Personal Projects

Quirky Black Girls Logo

Quirky Black Girls

Quirky Black Girls is the tangible manifestation of the spirit of a small group of students that nurtured me while I attended Spelman College. These girls dared to follow their own path and chart their own course in a conservative and sometimes hostile environment. This looked like piercings, tattoos, fishnets, and high platform heels. It sounded like Q’uranic Prayer, soul stirring poetry, and southern crunk music sung with an operatic cadance. And since then, I keep meeting black girls who did their own thing who looked, talked, walked, lived in ways that weren’t refected anywhere. In 2008 I met fellow QBG kindred Alexis Pauline Gumbs and when our powers combined, Quirky Black Girls was born! As co-conspirators of the Quirky BlackGirl Movement, we began to pull ourselves towards each other. Via a blog, a social network, a facebook group, regular arcade nights, jam sessions, cookOUTS, a Black speculative fiction reading group and more, QBG, allows a diverse group of self identified Quirky Black Girls to build bravery and challenge each other’s thinking. QBG facilitates mutually nurturing online and in-person spaces for Black feminist conversations, which honors and supplements the rich tapestry of Black feminism that has come before us.

Dark skinned black girl in front of Ad for the Boondocks TV show with Huey's Eye in the frame.

The Obsidian Project

I want a feminism that doesn’t tokenize or fetishize the marginalized folks within the movement, i.e. people of color, queer folks, people with disabilities, etc. To this end, I am really interested in the margins within the margins and how people with intersecting marginal identities create the world they want to see and resist others’ attempts to use their representations for their own purposes. How do we see ourselves? The Obsidian Project focuses dark skinned queers of color, seeing them/us in new light and listening with intention. By promoting the physical visibility of dark skinned queer folks of color I hope to counter dominating representations that only invoke black skin as a sexualized other. With detailed verbal description of the images, I intend to craft a new narrative based in people’s own realities. In talking with my subjects, I am learning a lot about what it means to be a dark skinned person in a world where colorism is still a difficult conversation, even among folks with a queer politic. This is a project about deepening our understanding of how internalized oppressions are operationalized in activist communities and healing these unspoken wounds.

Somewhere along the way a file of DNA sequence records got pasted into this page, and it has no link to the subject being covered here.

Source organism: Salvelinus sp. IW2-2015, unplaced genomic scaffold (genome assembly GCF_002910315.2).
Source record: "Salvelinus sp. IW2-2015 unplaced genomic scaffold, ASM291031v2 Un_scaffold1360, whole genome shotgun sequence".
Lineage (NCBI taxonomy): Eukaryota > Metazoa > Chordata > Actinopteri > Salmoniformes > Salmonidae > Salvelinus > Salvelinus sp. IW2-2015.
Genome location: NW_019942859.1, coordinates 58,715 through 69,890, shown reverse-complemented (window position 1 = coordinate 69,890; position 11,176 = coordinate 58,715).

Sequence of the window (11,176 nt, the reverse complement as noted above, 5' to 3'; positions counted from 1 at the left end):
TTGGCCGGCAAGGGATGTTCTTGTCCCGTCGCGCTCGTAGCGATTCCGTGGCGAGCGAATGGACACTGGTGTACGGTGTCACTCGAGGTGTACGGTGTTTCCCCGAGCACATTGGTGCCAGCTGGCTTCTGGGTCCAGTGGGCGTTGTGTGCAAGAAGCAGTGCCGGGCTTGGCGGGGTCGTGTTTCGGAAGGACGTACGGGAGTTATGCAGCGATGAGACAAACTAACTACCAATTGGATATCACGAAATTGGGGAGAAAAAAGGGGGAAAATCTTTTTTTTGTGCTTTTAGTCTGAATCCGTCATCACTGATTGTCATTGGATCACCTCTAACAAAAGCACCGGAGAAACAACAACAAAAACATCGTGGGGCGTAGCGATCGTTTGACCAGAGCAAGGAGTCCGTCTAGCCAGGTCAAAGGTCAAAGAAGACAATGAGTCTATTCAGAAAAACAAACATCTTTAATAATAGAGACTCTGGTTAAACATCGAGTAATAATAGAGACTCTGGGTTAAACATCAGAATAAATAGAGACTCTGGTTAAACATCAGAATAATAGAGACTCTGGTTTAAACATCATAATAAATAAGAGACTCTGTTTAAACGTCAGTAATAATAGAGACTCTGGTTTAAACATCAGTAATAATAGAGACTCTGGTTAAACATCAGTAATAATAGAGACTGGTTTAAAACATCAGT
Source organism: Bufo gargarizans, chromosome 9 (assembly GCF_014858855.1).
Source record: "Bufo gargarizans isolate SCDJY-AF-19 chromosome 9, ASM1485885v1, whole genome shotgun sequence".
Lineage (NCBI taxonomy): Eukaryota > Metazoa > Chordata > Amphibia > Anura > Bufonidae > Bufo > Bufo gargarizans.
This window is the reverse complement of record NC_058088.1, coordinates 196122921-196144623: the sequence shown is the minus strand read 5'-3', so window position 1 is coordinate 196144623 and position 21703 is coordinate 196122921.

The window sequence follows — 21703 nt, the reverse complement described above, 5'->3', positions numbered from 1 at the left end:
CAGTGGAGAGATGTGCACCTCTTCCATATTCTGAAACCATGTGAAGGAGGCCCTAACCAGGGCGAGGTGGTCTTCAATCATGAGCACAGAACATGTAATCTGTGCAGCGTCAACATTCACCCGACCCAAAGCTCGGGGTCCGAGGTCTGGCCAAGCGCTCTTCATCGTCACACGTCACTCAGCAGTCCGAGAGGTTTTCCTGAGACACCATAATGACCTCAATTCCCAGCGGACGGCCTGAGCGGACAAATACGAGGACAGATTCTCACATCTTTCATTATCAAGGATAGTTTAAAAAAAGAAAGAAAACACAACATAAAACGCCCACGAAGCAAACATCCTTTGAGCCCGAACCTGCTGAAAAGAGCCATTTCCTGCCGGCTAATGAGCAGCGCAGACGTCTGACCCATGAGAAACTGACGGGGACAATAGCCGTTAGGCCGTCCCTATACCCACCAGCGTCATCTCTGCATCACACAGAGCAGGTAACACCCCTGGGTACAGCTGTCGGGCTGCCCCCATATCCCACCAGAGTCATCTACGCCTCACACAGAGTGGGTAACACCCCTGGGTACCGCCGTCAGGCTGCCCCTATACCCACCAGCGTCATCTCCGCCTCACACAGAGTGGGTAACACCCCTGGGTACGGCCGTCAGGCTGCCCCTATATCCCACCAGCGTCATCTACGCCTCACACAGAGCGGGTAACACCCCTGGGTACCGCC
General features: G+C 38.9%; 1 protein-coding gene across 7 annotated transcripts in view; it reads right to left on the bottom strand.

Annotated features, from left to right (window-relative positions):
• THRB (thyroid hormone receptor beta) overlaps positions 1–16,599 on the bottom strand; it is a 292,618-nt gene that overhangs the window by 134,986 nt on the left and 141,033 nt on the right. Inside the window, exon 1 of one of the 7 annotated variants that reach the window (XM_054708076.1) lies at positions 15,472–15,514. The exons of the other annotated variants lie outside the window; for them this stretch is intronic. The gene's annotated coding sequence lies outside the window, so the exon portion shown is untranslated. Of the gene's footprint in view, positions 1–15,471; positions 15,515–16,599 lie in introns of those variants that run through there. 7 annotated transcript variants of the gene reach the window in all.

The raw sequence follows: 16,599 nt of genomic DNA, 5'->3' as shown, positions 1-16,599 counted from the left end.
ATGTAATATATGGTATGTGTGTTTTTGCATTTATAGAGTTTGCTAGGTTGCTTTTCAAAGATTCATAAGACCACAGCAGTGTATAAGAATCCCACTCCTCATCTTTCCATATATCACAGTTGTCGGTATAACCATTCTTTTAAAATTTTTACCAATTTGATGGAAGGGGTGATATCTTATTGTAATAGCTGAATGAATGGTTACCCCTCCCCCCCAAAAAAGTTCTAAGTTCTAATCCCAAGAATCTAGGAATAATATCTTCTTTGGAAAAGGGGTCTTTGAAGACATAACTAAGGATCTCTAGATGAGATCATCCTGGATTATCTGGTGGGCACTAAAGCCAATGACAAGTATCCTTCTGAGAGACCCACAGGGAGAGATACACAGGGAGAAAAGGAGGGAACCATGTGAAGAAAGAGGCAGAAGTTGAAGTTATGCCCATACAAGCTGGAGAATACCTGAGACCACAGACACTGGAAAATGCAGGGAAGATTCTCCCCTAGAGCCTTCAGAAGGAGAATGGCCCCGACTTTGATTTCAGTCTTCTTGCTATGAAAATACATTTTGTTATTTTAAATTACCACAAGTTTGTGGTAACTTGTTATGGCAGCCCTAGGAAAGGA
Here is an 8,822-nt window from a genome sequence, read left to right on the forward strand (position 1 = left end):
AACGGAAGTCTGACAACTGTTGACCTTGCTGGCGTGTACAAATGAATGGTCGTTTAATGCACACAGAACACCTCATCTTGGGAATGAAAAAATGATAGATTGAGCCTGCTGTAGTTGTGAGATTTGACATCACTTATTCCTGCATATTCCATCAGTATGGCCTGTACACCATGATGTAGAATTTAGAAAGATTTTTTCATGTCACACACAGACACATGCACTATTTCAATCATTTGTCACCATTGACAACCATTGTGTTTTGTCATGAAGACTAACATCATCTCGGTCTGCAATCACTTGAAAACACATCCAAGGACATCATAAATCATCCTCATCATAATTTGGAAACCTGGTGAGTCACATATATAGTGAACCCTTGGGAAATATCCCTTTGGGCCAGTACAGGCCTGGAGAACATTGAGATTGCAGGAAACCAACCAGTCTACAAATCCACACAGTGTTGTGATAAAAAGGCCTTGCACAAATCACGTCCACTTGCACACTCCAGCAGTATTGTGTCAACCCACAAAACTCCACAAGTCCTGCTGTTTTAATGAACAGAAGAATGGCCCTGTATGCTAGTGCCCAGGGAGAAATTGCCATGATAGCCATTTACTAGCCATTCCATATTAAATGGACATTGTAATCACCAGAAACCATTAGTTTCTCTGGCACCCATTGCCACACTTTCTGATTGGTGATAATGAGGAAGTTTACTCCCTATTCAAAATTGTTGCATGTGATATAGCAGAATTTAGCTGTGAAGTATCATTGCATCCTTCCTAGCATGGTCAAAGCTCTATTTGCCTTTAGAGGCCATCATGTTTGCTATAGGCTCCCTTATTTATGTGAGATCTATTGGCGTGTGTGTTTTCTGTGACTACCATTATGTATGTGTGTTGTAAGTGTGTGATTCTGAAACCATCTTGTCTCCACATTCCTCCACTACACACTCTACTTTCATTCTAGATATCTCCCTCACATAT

Digital Humanities Projects

Early Images of Medical Education

Yearbook Image

My dissertation,Early Images: How Representation Informs Pedagogy- A Study of Representation of Black Women Patients at Emory School of Medicine, has many images. I created this Omeka site to share them with you.


Dr. Deboleena Roy and graduate students’ web based collection that examines issues in science, race, disability, reproductive justice, technology, the environment, gender, and class.

SWAG Diplomacy

Dr. Stephanie Evans’ historical mapping project documenting the world travels of 200 famous African Americans as described in their autobiographies and memoirs.

Postcolonial Studies @ Emory

Dr. Deepika Bahri’s class developed and curated site of important figures and resources in the field of postcolonial studies.

Alien Bodies: Race, Space, and Sex in the African Diaspora Conference

Alien Bodies Logo

Born out of a desire to articulate the position of Black bodies in the Americas as well as the African Diaspora writ large, “Alien Bodies: Race, Space, and Sex in the African Diaspora” continues conversations initiated among members of the African American Studies Collective at Emory University. Of particular concern are the ways in which the African Diaspora—as climactic environments, biological/zoological/botanical/geographical subjectivities, or colonized economies—has been made alien from within as well as without, and the ways that the major discursive trajectories of race, space, and sex have contributed to this mapping.



Transformative Digital Humanities: Doing Race, Ethnicity, Gender, Sexuality and Class in DH